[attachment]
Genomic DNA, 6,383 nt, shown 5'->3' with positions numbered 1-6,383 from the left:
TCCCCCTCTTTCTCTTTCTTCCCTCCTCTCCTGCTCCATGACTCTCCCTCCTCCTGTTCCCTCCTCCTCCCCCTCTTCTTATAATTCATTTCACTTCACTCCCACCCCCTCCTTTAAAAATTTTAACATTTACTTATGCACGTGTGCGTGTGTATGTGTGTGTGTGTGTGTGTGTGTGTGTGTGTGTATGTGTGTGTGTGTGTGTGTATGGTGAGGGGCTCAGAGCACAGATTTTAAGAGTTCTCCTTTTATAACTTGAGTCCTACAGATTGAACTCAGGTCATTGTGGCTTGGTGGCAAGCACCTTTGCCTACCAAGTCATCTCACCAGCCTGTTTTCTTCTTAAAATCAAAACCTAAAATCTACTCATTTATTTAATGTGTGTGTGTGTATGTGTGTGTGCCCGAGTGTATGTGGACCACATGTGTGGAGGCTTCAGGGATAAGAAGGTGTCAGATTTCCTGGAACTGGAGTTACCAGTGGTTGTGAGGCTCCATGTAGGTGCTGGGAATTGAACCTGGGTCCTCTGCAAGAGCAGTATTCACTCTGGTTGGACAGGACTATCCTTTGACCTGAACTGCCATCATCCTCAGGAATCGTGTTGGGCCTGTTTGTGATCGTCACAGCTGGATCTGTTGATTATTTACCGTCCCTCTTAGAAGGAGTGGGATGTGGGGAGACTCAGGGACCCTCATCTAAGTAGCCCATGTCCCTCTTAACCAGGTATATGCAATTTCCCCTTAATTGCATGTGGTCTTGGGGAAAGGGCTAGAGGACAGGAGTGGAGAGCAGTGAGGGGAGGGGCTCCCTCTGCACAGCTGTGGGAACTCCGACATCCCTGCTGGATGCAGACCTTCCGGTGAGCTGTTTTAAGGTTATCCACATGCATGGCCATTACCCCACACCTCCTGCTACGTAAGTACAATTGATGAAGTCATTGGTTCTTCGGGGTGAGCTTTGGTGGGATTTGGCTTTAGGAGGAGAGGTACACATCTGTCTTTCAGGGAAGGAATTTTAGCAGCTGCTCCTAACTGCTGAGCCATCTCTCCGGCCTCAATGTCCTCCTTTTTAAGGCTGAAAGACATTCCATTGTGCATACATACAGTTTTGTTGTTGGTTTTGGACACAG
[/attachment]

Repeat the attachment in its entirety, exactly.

Genomic DNA, 6,383 nt, shown 5'->3' with positions numbered 1-6,383 from the left:
TCCCCCTCTTTCTCTTTCTTCCCTCCTCTCCTGCTCCATGACTCTCCCTCCTCCTGTTCCCTCCTCCTCCCCCTCTTCTTATAATTCATTTCACTTCACTCCCACCCCCTCCTTTAAAAATTTTAACATTTACTTATGCACGTGTGCGTGTGTATGTGTGTGTGTGTGTGTGTGTGTGTGTGTGTGTATGTGTGTGTGTGTGTGTGTATGGTGAGGGGCTCAGAGCACAGATTTTAAGAGTTCTCCTTTTATAACTTGAGTCCTACAGATTGAACTCAGGTCATTGTGGCTTGGTGGCAAGCACCTTTGCCTACCAAGTCATCTCACCAGCCTGTTTTCTTCTTAAAATCAAAACCTAAAATCTACTCATTTATTTAATGTGTGTGTGTGTATGTGTGTGTGCCCGAGTGTATGTGGACCACATGTGTGGAGGCTTCAGGGATAAGAAGGTGTCAGATTTCCTGGAACTGGAGTTACCAGTGGTTGTGAGGCTCCATGTAGGTGCTGGGAATTGAACCTGGGTCCTCTGCAAGAGCAGTATTCACTCTGGTTGGACAGGACTATCCTTTGACCTGAACTGCCATCATCCTCAGGAATCGTGTTGGGCCTGTTTGTGATCGTCACAGCTGGATCTGTTGATTATTTACCGTCCCTCTTAGAAGGAGTGGGATGTGGGGAGACTCAGGGACCCTCATCTAAGTAGCCCATGTCCCTCTTAACCAGGTATATGCAATTTCCCCTTAATTGCATGTGGTCTTGGGGAAAGGGCTAGAGGACAGGAGTGGAGAGCAGTGAGGGGAGGGGCTCCCTCTGCACAGCTGTGGGAACTCCGACATCCCTGCTGGATGCAGACCTTCCGGTGAGCTGTTTTAAGGTTATCCACATGCATGGCCATTACCCCACACCTCCTGCTACGTAAGTACAATTGATGAAGTCATTGGTTCTTCGGGGTGAGCTTTGGTGGGATTTGGCTTTAGGAGGAGAGGTACACATCTGTCTTTCAGGGAAGGAATTTTAGCAGCTGCTCCTAACTGCTGAGCCATCTCTCCGGCCTCAATGTCCTCCTTTTTAAGGCTGAAAGACATTCCATTGTGCATACATACAGTTTTGTTGTTGGTTTTGGACACAG